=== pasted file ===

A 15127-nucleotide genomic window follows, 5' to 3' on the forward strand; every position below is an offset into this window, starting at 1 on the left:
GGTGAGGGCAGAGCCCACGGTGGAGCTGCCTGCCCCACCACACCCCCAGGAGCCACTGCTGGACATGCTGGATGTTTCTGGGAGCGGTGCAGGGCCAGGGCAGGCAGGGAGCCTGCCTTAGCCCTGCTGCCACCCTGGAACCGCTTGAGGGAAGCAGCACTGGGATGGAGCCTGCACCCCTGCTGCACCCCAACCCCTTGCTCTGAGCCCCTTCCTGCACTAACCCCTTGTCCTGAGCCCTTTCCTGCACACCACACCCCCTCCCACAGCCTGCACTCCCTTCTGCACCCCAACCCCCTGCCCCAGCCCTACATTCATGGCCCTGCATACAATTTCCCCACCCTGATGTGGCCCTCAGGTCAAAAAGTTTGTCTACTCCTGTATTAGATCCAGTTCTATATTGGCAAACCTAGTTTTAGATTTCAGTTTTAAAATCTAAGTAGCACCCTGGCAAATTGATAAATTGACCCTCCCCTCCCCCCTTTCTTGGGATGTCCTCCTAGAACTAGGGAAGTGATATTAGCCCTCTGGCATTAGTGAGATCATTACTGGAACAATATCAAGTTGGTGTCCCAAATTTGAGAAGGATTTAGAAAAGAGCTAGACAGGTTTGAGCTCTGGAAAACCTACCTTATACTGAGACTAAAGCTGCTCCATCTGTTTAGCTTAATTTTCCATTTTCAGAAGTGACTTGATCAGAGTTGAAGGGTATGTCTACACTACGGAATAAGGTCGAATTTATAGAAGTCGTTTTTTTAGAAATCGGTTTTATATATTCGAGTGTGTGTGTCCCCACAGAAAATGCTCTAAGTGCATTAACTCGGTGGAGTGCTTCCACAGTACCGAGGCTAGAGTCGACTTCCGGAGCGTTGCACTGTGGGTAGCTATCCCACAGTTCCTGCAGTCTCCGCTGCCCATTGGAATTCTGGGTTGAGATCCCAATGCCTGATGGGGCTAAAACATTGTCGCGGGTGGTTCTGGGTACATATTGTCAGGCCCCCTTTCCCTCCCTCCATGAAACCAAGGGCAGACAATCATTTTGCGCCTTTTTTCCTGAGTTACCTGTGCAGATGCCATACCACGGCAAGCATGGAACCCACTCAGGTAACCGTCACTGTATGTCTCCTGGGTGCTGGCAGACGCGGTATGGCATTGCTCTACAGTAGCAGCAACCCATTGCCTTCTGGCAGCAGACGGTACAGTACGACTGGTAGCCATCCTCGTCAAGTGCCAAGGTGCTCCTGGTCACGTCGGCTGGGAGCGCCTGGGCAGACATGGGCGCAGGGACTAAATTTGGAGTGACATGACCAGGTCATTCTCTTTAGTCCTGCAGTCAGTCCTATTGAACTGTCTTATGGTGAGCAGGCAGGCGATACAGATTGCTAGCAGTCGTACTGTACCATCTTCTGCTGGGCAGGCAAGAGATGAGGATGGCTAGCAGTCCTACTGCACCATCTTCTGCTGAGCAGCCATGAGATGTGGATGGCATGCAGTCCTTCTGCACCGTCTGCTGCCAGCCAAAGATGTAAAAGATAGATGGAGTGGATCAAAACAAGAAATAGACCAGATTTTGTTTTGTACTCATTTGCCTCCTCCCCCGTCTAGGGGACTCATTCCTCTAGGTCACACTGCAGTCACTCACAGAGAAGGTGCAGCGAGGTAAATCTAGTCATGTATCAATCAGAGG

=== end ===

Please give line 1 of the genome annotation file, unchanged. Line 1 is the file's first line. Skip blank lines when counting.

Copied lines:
A 15127-nucleotide genomic window follows, 5' to 3' on the forward strand; every position below is an offset into this window, starting at 1 on the left: